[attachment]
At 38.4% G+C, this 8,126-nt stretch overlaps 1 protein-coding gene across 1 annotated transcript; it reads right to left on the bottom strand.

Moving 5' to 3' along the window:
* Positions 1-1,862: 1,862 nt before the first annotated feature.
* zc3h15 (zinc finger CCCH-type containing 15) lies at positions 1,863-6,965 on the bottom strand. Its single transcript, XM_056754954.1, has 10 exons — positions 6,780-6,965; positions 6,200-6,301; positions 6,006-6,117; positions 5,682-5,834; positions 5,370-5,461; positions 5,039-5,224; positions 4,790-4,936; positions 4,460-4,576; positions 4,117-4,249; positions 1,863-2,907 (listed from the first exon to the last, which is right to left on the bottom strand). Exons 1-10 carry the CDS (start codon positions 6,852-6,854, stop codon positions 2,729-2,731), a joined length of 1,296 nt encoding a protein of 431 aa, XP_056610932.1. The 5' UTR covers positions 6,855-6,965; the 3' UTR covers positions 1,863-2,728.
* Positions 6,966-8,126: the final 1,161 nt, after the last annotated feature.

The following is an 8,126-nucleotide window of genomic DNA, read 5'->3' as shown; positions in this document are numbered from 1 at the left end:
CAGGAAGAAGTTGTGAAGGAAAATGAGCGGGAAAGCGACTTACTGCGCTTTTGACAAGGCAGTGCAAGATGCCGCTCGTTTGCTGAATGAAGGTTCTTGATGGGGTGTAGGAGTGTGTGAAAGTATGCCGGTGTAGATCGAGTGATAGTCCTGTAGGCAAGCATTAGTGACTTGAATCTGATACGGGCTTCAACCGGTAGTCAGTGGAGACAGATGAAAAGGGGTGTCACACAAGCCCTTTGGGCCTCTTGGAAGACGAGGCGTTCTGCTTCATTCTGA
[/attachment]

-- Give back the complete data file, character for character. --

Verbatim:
At 38.4% G+C, this 8,126-nt stretch overlaps 1 protein-coding gene across 1 annotated transcript; it reads right to left on the bottom strand.

Moving 5' to 3' along the window:
* Positions 1-1,862: 1,862 nt before the first annotated feature.
* zc3h15 (zinc finger CCCH-type containing 15) lies at positions 1,863-6,965 on the bottom strand. Its single transcript, XM_056754954.1, has 10 exons — positions 6,780-6,965; positions 6,200-6,301; positions 6,006-6,117; positions 5,682-5,834; positions 5,370-5,461; positions 5,039-5,224; positions 4,790-4,936; positions 4,460-4,576; positions 4,117-4,249; positions 1,863-2,907 (listed from the first exon to the last, which is right to left on the bottom strand). Exons 1-10 carry the CDS (start codon positions 6,852-6,854, stop codon positions 2,729-2,731), a joined length of 1,296 nt encoding a protein of 431 aa, XP_056610932.1. The 5' UTR covers positions 6,855-6,965; the 3' UTR covers positions 1,863-2,728.
* Positions 6,966-8,126: the final 1,161 nt, after the last annotated feature.

The following is an 8,126-nucleotide window of genomic DNA, read 5'->3' as shown; positions in this document are numbered from 1 at the left end:
CAGGAAGAAGTTGTGAAGGAAAATGAGCGGGAAAGCGACTTACTGCGCTTTTGACAAGGCAGTGCAAGATGCCGCTCGTTTGCTGAATGAAGGTTCTTGATGGGGTGTAGGAGTGTGTGAAAGTATGCCGGTGTAGATCGAGTGATAGTCCTGTAGGCAAGCATTAGTGACTTGAATCTGATACGGGCTTCAACCGGTAGTCAGTGGAGACAGATGAAAAGGGGTGTCACACAAGCCCTTTGGGCCTCTTGGAAGACGAGGCGTTCTGCTTCATTCTGA